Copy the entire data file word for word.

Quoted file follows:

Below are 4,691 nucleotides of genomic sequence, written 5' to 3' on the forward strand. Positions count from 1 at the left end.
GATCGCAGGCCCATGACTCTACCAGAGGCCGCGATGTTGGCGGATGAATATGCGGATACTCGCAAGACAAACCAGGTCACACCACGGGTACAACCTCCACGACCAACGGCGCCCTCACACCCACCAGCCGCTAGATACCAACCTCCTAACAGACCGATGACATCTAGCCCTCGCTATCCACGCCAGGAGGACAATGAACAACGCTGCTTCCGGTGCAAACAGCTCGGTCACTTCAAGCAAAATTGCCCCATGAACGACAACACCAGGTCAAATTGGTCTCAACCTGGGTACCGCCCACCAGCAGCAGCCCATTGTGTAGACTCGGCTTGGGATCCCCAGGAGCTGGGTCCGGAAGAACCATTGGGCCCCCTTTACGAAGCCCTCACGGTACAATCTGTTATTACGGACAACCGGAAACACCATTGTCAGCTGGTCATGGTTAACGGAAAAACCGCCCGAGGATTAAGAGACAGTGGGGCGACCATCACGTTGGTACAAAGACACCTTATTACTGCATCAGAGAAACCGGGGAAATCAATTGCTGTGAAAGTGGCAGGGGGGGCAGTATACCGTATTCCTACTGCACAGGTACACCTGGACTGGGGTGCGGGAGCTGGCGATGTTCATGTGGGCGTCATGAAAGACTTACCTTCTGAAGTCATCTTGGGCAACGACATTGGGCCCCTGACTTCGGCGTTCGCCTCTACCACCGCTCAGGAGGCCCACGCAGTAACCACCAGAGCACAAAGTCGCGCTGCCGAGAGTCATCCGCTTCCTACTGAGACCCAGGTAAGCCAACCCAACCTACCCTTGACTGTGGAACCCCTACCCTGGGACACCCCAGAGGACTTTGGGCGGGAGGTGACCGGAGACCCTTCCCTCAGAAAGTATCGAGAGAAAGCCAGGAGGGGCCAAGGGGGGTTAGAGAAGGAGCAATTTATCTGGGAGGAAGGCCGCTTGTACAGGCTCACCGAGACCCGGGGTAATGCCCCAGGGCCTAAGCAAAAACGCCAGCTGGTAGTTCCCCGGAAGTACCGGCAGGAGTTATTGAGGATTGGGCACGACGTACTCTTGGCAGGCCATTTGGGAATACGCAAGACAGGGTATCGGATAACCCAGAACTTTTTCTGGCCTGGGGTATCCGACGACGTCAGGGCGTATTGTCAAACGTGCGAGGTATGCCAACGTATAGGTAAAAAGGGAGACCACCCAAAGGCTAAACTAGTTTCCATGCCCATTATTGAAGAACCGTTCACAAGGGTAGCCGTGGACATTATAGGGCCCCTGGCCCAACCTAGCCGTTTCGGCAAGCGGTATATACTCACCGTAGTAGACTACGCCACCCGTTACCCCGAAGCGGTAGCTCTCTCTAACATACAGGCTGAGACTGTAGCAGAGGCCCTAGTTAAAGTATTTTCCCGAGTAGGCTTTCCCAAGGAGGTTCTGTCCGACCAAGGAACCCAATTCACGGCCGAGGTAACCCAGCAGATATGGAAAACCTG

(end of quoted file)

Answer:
Below are 4,691 nucleotides of genomic sequence, written 5' to 3' on the forward strand. Positions count from 1 at the left end.
GATCGCAGGCCCATGACTCTACCAGAGGCCGCGATGTTGGCGGATGAATATGCGGATACTCGCAAGACAAACCAGGTCACACCACGGGTACAACCTCCACGACCAACGGCGCCCTCACACCCACCAGCCGCTAGATACCAACCTCCTAACAGACCGATGACATCTAGCCCTCGCTATCCACGCCAGGAGGACAATGAACAACGCTGCTTCCGGTGCAAACAGCTCGGTCACTTCAAGCAAAATTGCCCCATGAACGACAACACCAGGTCAAATTGGTCTCAACCTGGGTACCGCCCACCAGCAGCAGCCCATTGTGTAGACTCGGCTTGGGATCCCCAGGAGCTGGGTCCGGAAGAACCATTGGGCCCCCTTTACGAAGCCCTCACGGTACAATCTGTTATTACGGACAACCGGAAACACCATTGTCAGCTGGTCATGGTTAACGGAAAAACCGCCCGAGGATTAAGAGACAGTGGGGCGACCATCACGTTGGTACAAAGACACCTTATTACTGCATCAGAGAAACCGGGGAAATCAATTGCTGTGAAAGTGGCAGGGGGGGCAGTATACCGTATTCCTACTGCACAGGTACACCTGGACTGGGGTGCGGGAGCTGGCGATGTTCATGTGGGCGTCATGAAAGACTTACCTTCTGAAGTCATCTTGGGCAACGACATTGGGCCCCTGACTTCGGCGTTCGCCTCTACCACCGCTCAGGAGGCCCACGCAGTAACCACCAGAGCACAAAGTCGCGCTGCCGAGAGTCATCCGCTTCCTACTGAGACCCAGGTAAGCCAACCCAACCTACCCTTGACTGTGGAACCCCTACCCTGGGACACCCCAGAGGACTTTGGGCGGGAGGTGACCGGAGACCCTTCCCTCAGAAAGTATCGAGAGAAAGCCAGGAGGGGCCAAGGGGGGTTAGAGAAGGAGCAATTTATCTGGGAGGAAGGCCGCTTGTACAGGCTCACCGAGACCCGGGGTAATGCCCCAGGGCCTAAGCAAAAACGCCAGCTGGTAGTTCCCCGGAAGTACCGGCAGGAGTTATTGAGGATTGGGCACGACGTACTCTTGGCAGGCCATTTGGGAATACGCAAGACAGGGTATCGGATAACCCAGAACTTTTTCTGGCCTGGGGTATCCGACGACGTCAGGGCGTATTGTCAAACGTGCGAGGTATGCCAACGTATAGGTAAAAAGGGAGACCACCCAAAGGCTAAACTAGTTTCCATGCCCATTATTGAAGAACCGTTCACAAGGGTAGCCGTGGACATTATAGGGCCCCTGGCCCAACCTAGCCGTTTCGGCAAGCGGTATATACTCACCGTAGTAGACTACGCCACCCGTTACCCCGAAGCGGTAGCTCTCTCTAACATACAGGCTGAGACTGTAGCAGAGGCCCTAGTTAAAGTATTTTCCCGAGTAGGCTTTCCCAAGGAGGTTCTGTCCGACCAAGGAACCCAATTCACGGCCGAGGTAACCCAGCAGATATGGAAAACCTG